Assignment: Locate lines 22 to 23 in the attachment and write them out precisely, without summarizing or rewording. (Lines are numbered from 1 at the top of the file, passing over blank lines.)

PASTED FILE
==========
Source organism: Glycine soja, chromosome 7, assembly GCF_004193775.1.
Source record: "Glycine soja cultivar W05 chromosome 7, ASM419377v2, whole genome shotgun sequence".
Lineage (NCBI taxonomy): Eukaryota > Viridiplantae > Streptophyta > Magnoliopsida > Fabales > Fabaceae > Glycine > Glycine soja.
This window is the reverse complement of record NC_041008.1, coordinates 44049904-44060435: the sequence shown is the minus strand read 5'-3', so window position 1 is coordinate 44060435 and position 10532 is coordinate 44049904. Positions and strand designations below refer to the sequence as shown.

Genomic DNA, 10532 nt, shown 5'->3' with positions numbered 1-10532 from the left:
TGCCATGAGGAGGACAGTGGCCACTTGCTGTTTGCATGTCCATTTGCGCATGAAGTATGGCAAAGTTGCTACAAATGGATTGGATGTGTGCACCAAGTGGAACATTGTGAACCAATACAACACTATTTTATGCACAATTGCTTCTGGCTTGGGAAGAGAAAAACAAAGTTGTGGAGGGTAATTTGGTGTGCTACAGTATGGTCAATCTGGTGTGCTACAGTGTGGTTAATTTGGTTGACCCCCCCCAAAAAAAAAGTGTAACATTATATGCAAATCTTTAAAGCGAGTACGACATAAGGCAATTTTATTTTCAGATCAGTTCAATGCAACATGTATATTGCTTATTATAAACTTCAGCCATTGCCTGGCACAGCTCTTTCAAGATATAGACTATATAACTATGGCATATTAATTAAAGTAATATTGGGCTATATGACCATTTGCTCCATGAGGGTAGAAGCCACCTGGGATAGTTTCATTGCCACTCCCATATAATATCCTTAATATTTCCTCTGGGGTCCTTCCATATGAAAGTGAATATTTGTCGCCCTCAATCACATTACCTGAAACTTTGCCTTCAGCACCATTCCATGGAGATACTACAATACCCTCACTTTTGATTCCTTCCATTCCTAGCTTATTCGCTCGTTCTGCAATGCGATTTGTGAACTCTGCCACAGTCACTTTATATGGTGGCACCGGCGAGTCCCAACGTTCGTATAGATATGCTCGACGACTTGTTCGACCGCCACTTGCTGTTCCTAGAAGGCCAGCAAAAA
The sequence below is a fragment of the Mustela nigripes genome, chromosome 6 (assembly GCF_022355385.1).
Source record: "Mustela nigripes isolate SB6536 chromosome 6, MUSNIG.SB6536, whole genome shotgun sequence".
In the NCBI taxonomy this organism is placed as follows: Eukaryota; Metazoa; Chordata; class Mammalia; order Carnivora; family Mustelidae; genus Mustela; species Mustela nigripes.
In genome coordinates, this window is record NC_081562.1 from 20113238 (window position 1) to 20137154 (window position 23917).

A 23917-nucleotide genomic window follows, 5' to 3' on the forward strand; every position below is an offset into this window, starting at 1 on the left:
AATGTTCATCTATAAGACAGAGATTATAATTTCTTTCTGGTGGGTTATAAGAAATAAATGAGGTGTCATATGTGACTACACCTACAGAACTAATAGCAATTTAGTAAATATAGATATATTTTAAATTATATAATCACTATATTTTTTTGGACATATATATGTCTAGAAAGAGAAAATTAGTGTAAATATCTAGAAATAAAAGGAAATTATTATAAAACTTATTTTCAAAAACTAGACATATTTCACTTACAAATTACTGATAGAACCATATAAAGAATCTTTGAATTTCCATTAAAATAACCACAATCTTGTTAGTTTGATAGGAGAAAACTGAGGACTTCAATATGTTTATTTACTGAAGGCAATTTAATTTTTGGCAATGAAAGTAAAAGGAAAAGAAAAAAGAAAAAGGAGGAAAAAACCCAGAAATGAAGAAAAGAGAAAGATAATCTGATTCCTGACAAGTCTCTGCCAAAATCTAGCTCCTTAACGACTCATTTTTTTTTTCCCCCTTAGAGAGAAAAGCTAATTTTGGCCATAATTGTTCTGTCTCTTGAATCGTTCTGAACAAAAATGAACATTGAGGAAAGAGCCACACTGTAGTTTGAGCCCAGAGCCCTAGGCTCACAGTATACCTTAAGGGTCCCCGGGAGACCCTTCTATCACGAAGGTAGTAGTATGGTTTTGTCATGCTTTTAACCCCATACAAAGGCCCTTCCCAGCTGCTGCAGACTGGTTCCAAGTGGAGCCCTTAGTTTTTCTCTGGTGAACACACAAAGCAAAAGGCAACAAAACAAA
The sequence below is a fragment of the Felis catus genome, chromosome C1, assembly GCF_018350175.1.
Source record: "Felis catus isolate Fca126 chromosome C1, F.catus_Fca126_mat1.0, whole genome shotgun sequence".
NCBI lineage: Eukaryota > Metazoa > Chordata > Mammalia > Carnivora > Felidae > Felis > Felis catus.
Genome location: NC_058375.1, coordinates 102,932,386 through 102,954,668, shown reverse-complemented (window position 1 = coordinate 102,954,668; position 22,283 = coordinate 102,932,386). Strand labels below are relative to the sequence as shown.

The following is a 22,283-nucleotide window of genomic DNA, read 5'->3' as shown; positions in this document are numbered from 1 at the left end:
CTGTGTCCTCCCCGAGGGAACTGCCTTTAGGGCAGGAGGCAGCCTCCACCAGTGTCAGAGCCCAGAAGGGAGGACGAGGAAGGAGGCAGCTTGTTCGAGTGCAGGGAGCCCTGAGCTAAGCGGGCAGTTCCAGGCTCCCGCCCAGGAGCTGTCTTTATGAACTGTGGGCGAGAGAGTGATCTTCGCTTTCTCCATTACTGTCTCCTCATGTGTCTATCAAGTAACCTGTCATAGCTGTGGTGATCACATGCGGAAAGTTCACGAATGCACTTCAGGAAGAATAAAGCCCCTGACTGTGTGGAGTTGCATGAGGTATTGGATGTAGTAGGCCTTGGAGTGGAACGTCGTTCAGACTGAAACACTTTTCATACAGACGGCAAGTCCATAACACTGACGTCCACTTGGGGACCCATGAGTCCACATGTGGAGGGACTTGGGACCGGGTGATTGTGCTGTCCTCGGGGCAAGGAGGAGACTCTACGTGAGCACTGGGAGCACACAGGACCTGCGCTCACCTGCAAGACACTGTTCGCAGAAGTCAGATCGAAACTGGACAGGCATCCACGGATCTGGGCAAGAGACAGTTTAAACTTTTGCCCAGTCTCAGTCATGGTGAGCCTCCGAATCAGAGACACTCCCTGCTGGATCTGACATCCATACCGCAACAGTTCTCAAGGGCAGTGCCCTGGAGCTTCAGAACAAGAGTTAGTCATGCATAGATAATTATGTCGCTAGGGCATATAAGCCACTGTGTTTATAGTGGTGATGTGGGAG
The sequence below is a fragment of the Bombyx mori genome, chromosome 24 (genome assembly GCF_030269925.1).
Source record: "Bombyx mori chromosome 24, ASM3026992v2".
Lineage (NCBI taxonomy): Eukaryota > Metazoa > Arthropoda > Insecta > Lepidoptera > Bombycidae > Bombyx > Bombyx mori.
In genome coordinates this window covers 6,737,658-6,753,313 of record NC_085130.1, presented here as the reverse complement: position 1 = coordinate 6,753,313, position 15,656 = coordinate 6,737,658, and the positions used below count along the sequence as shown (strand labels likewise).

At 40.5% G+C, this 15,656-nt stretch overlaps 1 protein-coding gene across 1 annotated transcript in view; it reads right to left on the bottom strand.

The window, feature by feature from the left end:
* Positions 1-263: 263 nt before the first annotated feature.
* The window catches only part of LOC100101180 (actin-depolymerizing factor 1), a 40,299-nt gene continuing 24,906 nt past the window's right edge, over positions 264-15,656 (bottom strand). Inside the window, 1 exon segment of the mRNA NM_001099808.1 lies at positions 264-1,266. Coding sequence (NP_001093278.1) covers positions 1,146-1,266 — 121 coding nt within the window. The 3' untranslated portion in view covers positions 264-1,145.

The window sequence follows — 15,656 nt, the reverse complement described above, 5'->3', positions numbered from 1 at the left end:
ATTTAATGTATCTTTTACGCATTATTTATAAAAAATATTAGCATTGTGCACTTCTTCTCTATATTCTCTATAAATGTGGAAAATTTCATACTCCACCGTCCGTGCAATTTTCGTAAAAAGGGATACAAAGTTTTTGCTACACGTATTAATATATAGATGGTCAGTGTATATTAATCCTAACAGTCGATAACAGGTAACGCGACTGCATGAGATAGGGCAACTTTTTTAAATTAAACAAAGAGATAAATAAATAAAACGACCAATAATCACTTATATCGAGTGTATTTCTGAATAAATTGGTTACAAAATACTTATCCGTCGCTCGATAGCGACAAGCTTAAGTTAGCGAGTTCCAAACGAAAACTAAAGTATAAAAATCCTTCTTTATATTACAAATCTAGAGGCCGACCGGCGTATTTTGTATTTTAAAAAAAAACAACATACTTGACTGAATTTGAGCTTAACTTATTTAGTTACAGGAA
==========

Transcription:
In genome coordinates this window covers 6,737,658-6,753,313 of record NC_085130.1, presented here as the reverse complement: position 1 = coordinate 6,753,313, position 15,656 = coordinate 6,737,658, and the positions used below count along the sequence as shown (strand labels likewise).

At 40.5% G+C, this 15,656-nt stretch overlaps 1 protein-coding gene across 1 annotated transcript in view; it reads right to left on the bottom strand.